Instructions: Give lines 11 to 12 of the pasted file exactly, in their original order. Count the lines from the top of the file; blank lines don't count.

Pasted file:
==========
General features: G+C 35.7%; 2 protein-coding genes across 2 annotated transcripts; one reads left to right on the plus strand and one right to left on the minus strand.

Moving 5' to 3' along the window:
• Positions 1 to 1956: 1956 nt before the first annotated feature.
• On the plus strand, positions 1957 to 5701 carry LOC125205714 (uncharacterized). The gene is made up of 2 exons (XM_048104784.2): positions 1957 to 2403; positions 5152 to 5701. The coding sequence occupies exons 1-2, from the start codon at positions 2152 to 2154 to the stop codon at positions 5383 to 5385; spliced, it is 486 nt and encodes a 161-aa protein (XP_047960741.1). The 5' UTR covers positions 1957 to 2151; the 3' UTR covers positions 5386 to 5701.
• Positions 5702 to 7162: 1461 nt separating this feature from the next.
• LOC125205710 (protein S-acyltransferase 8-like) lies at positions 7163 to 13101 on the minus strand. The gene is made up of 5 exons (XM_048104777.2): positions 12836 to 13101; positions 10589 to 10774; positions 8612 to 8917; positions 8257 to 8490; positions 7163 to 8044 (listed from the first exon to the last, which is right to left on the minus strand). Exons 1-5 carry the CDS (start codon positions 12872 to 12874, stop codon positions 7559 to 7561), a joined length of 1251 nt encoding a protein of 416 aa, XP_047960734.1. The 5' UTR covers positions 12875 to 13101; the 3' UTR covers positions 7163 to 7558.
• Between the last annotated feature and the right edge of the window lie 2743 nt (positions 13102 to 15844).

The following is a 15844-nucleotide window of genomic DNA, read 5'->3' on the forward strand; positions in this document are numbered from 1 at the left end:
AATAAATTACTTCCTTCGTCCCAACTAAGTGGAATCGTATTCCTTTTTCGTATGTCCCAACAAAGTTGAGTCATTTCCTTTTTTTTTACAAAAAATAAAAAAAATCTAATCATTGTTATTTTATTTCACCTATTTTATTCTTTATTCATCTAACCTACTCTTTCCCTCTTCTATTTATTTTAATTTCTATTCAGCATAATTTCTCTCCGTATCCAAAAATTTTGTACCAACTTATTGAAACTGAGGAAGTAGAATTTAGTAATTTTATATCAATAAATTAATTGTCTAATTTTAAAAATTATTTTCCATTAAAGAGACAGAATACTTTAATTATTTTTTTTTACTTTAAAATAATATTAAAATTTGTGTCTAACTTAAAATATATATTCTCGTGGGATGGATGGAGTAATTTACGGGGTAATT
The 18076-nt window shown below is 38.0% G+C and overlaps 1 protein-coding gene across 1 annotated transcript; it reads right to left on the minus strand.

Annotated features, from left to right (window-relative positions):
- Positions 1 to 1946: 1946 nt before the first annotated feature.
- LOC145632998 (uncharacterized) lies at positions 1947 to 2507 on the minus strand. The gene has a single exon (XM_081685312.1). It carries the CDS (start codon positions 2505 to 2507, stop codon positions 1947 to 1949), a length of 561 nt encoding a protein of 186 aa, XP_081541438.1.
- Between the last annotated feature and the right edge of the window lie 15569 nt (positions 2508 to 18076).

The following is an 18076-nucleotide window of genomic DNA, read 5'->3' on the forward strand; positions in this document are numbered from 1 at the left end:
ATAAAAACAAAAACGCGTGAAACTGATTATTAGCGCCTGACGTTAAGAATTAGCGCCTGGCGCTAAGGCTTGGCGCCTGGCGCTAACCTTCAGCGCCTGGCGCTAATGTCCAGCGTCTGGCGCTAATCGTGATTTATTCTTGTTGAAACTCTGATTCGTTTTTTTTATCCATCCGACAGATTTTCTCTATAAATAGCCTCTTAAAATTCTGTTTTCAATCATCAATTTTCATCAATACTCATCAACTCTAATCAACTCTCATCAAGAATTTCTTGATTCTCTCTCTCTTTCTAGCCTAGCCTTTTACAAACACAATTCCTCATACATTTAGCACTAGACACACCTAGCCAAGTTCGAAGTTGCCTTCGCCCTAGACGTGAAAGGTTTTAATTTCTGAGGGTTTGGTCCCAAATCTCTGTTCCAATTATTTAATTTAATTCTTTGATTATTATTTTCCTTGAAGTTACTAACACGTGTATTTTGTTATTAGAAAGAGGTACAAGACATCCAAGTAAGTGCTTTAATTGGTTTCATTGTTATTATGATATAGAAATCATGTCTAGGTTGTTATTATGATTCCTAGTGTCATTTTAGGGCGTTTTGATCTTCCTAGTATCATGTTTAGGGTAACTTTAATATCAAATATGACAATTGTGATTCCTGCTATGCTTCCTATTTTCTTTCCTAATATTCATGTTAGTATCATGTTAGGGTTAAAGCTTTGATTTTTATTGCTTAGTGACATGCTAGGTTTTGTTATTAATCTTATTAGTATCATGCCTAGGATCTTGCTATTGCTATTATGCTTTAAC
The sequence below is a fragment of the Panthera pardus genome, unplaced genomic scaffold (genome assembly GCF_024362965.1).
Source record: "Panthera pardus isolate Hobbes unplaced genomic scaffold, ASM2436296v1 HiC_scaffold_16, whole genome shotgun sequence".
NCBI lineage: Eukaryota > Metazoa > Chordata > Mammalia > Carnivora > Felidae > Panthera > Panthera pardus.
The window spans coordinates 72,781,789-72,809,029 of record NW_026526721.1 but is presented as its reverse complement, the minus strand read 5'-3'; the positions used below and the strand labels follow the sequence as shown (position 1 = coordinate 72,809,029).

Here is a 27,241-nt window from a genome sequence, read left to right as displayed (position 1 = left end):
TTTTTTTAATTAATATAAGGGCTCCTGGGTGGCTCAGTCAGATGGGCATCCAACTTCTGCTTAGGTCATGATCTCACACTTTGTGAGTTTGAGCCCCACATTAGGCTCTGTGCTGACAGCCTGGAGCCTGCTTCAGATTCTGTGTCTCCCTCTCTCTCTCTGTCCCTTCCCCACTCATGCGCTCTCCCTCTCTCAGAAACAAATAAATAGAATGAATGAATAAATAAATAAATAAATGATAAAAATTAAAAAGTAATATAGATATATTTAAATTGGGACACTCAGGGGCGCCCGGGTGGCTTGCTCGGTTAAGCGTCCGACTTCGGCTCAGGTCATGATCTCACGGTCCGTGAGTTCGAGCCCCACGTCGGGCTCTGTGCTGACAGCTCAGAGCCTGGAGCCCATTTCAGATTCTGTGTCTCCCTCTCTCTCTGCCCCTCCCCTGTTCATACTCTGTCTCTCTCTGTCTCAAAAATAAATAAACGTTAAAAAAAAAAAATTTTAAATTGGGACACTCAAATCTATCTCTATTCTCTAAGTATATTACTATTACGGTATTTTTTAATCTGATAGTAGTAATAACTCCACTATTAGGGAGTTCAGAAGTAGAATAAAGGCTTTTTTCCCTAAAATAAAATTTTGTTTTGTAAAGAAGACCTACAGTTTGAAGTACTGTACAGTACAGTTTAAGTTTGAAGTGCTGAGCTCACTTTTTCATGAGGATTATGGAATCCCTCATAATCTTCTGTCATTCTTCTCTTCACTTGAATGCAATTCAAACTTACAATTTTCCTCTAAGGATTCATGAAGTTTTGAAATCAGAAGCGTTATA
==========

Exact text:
Annotated features, from left to right (window-relative positions):
- Positions 1 to 1946: 1946 nt before the first annotated feature.